Eat your food and the package too

Eat your food, and the package too

“We’re seeing a tremendous acceleration in the demand for packaging alternatives as the unintended consequences of plastics become more visible, both locally and globally,” says Kate Daly, of Closed Loop Partners, a social-impact investment fund that focuses on waste.

Of the 78 million metric tons of plastic packaging produced globally each year, a mere 14 percent is recycled. Lightweight and floatable, plastic that escapes collection flows into our oceans — nine million tons annually — most of it from developing nations that lack the infrastructure to manage it. The problem is expected to get worse as those nations grow richer and inevitably start consuming more packaged foods, and as many others in an increasingly convenience-obsessed world continue to purchase meal-kit and grocery services — which generate considerable packaging — and take-out foods.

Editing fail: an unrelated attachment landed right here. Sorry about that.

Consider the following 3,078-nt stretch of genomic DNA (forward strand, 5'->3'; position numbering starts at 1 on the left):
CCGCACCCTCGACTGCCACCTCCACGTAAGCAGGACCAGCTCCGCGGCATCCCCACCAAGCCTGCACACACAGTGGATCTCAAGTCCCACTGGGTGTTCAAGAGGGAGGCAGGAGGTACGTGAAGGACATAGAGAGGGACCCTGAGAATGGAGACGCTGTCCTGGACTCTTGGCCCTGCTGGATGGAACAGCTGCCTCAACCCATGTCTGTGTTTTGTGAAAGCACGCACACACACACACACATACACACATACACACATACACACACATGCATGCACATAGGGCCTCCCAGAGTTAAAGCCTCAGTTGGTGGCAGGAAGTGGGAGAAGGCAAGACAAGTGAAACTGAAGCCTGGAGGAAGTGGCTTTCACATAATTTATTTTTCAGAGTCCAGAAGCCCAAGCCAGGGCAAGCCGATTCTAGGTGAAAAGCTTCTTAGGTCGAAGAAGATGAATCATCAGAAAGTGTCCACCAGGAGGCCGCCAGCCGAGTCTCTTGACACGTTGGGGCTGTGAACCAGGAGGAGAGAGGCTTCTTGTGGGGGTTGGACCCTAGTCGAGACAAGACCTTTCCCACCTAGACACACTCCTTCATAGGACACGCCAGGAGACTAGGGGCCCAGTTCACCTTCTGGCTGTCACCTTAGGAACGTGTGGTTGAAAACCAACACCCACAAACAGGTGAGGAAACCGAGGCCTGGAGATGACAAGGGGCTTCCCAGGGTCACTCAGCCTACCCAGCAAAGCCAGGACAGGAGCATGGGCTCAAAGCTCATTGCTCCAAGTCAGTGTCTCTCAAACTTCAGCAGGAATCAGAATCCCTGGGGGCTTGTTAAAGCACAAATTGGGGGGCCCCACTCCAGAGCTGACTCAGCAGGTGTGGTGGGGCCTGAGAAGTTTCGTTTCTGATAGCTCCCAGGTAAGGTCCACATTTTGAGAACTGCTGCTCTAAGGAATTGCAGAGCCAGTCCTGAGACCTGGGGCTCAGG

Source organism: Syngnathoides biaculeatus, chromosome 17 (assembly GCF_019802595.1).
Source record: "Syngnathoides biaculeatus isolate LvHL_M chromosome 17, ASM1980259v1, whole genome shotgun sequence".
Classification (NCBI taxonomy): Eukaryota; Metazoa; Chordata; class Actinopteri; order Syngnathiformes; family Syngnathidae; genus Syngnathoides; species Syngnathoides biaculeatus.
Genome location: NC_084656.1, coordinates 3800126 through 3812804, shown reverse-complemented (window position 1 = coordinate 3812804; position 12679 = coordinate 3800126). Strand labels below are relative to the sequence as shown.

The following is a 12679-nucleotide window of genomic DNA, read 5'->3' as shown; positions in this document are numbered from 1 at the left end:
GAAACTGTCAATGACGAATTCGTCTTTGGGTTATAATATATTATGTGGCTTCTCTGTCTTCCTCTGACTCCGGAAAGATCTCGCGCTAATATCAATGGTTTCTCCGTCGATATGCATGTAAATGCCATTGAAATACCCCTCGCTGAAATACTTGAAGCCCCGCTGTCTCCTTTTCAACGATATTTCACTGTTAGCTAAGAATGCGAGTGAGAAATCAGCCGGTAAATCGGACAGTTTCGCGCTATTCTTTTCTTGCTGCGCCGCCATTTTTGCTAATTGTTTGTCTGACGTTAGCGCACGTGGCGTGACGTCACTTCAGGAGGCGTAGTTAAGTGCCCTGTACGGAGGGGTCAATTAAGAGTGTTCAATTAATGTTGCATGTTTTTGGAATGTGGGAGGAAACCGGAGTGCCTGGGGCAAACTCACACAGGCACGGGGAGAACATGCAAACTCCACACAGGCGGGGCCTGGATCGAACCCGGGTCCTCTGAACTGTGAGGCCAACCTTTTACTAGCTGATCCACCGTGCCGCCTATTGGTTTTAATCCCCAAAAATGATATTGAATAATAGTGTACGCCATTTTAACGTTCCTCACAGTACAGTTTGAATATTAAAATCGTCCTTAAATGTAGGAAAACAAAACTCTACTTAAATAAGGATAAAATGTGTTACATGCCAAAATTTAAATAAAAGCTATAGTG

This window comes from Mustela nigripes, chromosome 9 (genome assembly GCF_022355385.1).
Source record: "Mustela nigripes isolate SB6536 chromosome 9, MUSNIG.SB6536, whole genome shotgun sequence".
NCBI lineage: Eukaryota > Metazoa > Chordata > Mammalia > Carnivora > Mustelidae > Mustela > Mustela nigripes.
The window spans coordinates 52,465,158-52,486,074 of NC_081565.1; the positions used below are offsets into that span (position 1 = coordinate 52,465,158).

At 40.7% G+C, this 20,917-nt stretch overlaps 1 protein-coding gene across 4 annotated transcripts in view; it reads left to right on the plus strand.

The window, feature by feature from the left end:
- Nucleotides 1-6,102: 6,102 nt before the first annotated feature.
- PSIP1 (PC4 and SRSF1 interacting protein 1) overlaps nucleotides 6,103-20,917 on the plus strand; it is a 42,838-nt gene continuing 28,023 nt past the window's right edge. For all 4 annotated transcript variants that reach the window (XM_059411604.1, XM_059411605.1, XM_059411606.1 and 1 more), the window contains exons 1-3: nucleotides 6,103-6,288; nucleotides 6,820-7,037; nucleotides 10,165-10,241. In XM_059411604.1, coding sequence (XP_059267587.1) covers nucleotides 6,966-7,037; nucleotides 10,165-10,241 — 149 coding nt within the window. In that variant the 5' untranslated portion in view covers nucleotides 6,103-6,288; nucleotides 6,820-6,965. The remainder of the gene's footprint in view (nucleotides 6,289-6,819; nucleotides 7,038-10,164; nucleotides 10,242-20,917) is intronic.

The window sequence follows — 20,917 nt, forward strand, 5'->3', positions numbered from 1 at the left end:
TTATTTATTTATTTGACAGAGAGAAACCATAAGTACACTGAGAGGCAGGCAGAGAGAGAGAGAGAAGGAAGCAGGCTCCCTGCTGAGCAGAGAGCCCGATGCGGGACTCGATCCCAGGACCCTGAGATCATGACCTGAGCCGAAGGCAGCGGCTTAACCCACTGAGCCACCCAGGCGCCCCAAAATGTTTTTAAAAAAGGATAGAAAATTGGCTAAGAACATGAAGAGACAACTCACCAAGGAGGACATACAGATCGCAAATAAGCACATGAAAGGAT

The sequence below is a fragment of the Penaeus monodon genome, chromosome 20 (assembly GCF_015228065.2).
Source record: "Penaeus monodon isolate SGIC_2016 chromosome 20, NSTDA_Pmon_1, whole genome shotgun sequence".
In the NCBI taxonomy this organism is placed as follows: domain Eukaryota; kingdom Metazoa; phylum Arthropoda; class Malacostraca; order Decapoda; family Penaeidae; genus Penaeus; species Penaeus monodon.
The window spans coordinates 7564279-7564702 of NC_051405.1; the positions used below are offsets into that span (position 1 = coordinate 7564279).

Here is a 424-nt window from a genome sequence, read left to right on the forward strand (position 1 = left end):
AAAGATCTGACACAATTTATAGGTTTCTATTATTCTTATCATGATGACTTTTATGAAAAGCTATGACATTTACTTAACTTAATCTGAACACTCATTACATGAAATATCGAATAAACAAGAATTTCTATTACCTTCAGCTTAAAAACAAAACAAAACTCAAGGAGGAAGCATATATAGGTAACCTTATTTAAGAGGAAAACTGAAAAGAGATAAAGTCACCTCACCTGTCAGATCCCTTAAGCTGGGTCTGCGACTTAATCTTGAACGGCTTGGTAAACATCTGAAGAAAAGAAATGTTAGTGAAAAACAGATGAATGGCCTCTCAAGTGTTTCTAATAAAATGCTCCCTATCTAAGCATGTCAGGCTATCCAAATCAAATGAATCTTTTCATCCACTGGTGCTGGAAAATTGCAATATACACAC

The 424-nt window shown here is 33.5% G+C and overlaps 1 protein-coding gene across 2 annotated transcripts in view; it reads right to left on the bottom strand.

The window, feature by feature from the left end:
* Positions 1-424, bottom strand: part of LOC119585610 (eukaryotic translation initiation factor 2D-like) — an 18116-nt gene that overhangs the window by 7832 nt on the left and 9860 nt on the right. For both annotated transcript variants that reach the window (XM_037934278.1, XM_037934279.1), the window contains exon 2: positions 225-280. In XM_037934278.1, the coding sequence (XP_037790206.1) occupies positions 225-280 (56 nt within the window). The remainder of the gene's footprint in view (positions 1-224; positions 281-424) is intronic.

More conscientious recycling would be a boon, but it’s no panacea. Recycling requires energy, water, and the transport of materials. Most recycled plastics get shredded, melted, and reformed into goods — like lumber, fleece, or carpeting — still eventually bound for landfills. Manufacturers continue to make bottles and shrink-wraps ever thinner, but the fact remains: plastics are made from nonrenewable resources, either oil or natural gas, and most never see a second life.

But plastic is quite good at what it does, which makes replacing it so devilishly difficult.

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